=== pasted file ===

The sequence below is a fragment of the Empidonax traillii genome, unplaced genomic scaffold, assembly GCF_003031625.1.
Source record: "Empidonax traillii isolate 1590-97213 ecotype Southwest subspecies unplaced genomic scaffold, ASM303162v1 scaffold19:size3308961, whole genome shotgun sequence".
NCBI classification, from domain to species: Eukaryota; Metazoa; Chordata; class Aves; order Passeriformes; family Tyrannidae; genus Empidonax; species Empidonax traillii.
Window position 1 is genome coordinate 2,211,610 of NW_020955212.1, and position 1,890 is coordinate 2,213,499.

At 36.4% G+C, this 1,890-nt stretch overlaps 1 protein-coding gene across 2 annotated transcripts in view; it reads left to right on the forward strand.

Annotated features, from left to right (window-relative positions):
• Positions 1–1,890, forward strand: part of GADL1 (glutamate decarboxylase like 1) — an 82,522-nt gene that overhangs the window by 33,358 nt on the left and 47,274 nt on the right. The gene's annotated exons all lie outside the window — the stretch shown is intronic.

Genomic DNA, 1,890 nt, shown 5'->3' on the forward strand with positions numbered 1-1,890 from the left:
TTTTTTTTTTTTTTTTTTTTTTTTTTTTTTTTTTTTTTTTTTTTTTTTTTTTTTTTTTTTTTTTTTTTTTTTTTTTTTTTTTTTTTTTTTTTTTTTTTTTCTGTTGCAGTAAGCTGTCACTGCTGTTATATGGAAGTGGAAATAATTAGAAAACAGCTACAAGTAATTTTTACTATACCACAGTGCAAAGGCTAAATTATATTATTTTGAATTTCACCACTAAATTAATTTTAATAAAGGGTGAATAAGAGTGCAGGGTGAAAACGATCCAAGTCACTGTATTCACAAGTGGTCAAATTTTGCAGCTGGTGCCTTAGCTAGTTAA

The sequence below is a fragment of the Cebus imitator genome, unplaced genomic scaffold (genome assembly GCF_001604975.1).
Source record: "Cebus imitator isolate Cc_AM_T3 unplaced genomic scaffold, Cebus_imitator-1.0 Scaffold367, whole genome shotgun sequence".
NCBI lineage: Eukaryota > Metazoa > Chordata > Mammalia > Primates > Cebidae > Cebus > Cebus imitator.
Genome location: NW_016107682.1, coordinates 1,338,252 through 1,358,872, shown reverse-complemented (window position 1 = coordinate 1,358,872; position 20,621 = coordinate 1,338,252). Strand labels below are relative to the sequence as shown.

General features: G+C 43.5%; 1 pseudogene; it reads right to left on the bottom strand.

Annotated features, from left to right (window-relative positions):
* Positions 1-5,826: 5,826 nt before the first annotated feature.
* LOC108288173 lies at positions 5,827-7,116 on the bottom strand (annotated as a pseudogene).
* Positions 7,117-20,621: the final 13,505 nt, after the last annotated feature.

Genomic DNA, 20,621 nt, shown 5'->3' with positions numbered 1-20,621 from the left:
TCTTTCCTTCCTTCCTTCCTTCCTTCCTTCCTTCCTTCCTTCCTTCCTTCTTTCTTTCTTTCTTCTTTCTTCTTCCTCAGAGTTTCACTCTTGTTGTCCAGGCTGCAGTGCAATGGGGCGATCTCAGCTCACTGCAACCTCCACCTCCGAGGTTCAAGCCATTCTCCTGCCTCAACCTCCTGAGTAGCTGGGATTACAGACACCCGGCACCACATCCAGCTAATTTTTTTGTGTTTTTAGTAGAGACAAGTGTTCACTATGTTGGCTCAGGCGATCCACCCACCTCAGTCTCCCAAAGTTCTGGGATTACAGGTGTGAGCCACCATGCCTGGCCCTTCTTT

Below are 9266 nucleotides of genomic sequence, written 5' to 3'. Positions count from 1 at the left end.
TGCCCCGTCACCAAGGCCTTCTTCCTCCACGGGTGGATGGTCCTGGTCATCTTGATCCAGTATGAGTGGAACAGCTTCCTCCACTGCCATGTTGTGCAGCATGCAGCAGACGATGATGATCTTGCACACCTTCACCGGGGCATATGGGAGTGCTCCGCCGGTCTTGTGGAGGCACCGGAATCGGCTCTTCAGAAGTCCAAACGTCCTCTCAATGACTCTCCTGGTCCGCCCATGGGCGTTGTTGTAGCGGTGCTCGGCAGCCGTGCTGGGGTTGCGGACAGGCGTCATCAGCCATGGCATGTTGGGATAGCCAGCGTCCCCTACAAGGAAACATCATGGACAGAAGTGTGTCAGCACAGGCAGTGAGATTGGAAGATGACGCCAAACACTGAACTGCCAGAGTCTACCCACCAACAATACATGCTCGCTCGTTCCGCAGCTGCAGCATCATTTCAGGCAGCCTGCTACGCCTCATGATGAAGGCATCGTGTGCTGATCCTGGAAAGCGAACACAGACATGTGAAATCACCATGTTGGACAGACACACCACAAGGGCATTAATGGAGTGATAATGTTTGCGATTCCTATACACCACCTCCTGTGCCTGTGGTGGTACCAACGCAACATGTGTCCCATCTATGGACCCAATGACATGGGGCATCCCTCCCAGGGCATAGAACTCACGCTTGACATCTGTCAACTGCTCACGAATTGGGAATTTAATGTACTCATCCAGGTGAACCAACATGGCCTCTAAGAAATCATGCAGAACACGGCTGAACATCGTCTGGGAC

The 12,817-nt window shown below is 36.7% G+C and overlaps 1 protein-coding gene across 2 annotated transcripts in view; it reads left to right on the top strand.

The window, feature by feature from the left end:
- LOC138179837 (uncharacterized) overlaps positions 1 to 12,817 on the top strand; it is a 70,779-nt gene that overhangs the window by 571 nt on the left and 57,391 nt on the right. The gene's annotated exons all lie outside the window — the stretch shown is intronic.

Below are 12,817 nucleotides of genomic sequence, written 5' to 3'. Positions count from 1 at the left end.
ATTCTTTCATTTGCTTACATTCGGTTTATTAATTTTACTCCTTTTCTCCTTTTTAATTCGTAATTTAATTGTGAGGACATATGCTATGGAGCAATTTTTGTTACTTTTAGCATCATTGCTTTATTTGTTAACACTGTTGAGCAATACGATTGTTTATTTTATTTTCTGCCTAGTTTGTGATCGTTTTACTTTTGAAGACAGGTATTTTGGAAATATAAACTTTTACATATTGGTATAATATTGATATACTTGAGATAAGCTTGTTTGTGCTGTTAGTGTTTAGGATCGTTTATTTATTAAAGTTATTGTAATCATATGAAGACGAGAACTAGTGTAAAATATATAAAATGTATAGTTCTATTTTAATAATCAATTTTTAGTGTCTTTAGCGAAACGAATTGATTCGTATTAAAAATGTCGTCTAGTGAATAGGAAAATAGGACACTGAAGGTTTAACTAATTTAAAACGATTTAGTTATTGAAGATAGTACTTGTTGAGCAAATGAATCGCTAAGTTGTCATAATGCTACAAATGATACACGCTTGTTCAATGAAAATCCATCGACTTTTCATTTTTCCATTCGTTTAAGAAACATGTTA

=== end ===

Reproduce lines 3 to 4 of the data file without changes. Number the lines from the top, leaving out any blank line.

NCBI classification, from domain to species: Eukaryota; Metazoa; Chordata; class Aves; order Passeriformes; family Tyrannidae; genus Empidonax; species Empidonax traillii.
Window position 1 is genome coordinate 2,211,610 of NW_020955212.1, and position 1,890 is coordinate 2,213,499.